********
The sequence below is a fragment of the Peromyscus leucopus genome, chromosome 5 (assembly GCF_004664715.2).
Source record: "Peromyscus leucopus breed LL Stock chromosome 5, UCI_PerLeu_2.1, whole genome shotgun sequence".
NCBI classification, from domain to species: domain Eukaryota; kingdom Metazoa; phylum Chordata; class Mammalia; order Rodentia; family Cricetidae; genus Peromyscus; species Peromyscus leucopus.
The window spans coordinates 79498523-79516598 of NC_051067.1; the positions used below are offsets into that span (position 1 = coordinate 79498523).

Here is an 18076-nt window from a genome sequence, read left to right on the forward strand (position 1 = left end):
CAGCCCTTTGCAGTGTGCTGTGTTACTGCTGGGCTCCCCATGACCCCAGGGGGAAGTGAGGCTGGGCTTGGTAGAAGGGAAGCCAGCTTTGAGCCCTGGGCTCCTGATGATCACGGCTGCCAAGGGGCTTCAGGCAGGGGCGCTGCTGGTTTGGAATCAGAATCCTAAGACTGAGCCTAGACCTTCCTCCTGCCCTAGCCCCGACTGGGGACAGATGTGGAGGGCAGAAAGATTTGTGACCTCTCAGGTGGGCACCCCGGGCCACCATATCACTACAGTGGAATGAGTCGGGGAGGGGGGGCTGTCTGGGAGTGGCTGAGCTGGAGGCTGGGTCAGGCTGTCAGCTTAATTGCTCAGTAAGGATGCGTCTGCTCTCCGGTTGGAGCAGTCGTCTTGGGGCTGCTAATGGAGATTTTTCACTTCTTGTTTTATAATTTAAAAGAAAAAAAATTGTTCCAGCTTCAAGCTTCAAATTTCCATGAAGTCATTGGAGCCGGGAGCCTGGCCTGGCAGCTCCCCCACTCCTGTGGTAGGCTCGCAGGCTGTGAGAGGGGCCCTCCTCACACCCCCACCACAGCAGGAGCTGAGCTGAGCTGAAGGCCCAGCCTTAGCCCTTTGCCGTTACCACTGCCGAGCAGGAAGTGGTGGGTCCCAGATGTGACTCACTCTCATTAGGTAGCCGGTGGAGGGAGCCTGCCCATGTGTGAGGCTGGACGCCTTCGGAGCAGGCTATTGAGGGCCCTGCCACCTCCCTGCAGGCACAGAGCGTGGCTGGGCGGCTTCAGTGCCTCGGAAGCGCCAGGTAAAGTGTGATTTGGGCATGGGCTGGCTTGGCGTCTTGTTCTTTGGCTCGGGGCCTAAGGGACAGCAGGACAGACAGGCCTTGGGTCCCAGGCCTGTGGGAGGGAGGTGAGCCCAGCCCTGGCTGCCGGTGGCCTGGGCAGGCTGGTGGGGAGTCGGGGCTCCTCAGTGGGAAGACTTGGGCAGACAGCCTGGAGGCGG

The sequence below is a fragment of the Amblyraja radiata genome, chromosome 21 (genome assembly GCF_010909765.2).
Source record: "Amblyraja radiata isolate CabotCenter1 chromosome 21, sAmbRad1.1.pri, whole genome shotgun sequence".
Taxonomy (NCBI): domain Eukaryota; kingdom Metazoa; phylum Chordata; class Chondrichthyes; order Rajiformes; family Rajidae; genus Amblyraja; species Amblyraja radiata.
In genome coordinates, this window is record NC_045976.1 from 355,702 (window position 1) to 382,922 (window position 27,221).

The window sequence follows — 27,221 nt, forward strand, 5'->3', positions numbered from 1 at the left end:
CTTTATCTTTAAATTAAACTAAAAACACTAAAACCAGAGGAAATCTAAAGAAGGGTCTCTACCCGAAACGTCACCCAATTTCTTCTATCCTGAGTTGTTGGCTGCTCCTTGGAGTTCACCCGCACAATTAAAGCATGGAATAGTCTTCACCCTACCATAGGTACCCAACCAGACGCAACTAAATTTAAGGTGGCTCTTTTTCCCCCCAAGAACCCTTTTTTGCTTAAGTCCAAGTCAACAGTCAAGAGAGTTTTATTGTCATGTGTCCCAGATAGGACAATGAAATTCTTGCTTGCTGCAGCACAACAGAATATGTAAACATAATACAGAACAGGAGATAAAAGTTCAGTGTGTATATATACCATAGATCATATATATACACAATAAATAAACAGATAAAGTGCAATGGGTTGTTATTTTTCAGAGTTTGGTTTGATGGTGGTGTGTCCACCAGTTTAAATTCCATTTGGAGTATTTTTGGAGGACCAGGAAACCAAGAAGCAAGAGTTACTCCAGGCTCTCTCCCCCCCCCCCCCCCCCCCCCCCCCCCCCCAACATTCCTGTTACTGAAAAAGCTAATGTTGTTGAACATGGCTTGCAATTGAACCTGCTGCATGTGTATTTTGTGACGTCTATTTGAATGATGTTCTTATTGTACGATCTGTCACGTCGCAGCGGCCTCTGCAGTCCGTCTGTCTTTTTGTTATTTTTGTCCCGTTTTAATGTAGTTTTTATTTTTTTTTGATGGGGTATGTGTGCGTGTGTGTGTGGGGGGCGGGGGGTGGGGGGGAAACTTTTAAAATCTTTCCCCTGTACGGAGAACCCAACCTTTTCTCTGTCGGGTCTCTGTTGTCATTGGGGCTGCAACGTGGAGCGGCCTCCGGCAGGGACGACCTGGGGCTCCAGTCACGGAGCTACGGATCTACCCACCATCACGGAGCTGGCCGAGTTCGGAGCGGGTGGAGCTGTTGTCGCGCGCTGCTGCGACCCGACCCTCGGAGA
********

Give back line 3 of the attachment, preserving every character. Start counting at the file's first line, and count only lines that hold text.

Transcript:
NCBI classification, from domain to species: domain Eukaryota; kingdom Metazoa; phylum Chordata; class Mammalia; order Rodentia; family Cricetidae; genus Peromyscus; species Peromyscus leucopus.